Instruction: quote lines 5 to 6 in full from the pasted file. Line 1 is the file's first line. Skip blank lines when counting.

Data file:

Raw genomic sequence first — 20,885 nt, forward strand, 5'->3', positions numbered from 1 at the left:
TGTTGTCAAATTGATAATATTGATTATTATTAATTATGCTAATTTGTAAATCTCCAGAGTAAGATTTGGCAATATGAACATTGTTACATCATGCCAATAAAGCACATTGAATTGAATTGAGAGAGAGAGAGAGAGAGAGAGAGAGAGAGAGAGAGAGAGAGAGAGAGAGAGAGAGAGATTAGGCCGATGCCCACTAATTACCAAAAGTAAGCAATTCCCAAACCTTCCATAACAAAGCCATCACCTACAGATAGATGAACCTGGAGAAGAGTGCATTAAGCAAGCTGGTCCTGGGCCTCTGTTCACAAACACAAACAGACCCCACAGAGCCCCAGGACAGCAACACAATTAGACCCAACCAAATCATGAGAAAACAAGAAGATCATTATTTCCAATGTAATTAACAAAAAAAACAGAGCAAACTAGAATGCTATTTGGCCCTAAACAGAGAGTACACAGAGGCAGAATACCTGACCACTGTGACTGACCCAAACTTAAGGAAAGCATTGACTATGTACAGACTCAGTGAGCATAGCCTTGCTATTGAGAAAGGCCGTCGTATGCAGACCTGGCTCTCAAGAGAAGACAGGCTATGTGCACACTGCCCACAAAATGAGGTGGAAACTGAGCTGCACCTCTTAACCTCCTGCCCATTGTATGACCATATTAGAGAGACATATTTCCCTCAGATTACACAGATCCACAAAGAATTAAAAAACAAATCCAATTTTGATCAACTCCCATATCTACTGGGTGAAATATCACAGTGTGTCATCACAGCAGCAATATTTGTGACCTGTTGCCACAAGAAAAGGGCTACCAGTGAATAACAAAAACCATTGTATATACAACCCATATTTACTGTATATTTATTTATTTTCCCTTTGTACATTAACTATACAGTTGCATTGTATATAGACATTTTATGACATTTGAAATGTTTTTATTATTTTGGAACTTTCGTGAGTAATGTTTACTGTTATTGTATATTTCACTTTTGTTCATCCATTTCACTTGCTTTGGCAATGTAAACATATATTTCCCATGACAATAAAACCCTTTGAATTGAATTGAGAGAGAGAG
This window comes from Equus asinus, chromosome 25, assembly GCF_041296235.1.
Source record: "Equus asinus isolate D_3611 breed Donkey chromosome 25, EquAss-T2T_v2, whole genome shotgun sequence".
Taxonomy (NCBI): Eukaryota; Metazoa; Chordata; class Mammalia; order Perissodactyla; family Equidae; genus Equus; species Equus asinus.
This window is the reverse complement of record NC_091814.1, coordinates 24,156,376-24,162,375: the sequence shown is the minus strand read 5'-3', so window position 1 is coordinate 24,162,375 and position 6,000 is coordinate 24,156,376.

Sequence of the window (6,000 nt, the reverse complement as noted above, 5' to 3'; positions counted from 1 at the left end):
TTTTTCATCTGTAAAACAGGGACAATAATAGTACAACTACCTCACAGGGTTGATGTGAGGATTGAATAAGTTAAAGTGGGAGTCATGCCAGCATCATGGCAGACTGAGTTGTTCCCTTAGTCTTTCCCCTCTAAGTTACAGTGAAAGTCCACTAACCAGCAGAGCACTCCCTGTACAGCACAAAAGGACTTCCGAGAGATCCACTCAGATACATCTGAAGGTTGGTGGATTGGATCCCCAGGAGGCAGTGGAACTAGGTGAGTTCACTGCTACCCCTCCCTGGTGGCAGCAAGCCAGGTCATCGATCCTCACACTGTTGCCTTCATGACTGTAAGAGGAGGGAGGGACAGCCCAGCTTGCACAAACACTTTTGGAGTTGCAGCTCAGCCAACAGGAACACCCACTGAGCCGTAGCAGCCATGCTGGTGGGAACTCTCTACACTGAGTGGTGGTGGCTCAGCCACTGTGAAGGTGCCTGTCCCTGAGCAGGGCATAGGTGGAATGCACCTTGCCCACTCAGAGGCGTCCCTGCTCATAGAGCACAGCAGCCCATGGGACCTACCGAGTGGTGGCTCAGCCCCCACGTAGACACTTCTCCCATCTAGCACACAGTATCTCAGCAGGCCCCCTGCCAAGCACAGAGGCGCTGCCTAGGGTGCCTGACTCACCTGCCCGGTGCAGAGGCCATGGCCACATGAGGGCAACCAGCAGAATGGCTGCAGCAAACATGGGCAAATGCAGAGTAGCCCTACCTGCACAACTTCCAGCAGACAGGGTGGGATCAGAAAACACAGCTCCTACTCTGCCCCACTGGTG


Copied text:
Taxonomy (NCBI): Eukaryota; Metazoa; Chordata; class Mammalia; order Perissodactyla; family Equidae; genus Equus; species Equus asinus.
This window is the reverse complement of record NC_091814.1, coordinates 24,156,376-24,162,375: the sequence shown is the minus strand read 5'-3', so window position 1 is coordinate 24,162,375 and position 6,000 is coordinate 24,156,376.